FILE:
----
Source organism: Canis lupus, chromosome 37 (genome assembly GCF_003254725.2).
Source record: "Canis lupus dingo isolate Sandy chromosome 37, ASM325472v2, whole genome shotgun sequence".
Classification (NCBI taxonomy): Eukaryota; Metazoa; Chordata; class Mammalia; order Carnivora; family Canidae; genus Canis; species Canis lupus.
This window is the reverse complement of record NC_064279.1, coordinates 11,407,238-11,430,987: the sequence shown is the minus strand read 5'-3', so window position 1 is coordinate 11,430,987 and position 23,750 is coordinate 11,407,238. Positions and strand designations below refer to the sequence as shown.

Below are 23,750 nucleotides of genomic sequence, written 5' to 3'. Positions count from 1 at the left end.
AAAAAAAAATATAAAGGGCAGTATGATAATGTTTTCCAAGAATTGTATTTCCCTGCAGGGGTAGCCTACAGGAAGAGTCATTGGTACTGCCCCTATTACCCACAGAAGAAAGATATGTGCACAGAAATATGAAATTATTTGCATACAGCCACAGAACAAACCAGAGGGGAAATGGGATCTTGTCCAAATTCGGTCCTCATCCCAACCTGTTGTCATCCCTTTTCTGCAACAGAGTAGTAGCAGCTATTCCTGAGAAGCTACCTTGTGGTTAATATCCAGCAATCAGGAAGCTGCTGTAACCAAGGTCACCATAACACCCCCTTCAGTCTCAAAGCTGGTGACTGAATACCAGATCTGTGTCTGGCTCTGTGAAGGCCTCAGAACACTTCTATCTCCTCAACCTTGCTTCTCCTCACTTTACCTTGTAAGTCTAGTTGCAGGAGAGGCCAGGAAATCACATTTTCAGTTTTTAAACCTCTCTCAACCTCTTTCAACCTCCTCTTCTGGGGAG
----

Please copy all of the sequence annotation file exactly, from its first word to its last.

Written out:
Source organism: Canis lupus, chromosome 37 (genome assembly GCF_003254725.2).
Source record: "Canis lupus dingo isolate Sandy chromosome 37, ASM325472v2, whole genome shotgun sequence".
Classification (NCBI taxonomy): Eukaryota; Metazoa; Chordata; class Mammalia; order Carnivora; family Canidae; genus Canis; species Canis lupus.
This window is the reverse complement of record NC_064279.1, coordinates 11,407,238-11,430,987: the sequence shown is the minus strand read 5'-3', so window position 1 is coordinate 11,430,987 and position 23,750 is coordinate 11,407,238. Positions and strand designations below refer to the sequence as shown.

Below are 23,750 nucleotides of genomic sequence, written 5' to 3'. Positions count from 1 at the left end.
AAAAAAAAATATAAAGGGCAGTATGATAATGTTTTCCAAGAATTGTATTTCCCTGCAGGGGTAGCCTACAGGAAGAGTCATTGGTACTGCCCCTATTACCCACAGAAGAAAGATATGTGCACAGAAATATGAAATTATTTGCATACAGCCACAGAACAAACCAGAGGGGAAATGGGATCTTGTCCAAATTCGGTCCTCATCCCAACCTGTTGTCATCCCTTTTCTGCAACAGAGTAGTAGCAGCTATTCCTGAGAAGCTACCTTGTGGTTAATATCCAGCAATCAGGAAGCTGCTGTAACCAAGGTCACCATAACACCCCCTTCAGTCTCAAAGCTGGTGACTGAATACCAGATCTGTGTCTGGCTCTGTGAAGGCCTCAGAACACTTCTATCTCCTCAACCTTGCTTCTCCTCACTTTACCTTGTAAGTCTAGTTGCAGGAGAGGCCAGGAAATCACATTTTCAGTTTTTAAACCTCTCTCAACCTCTTTCAACCTCCTCTTCTGGGGAG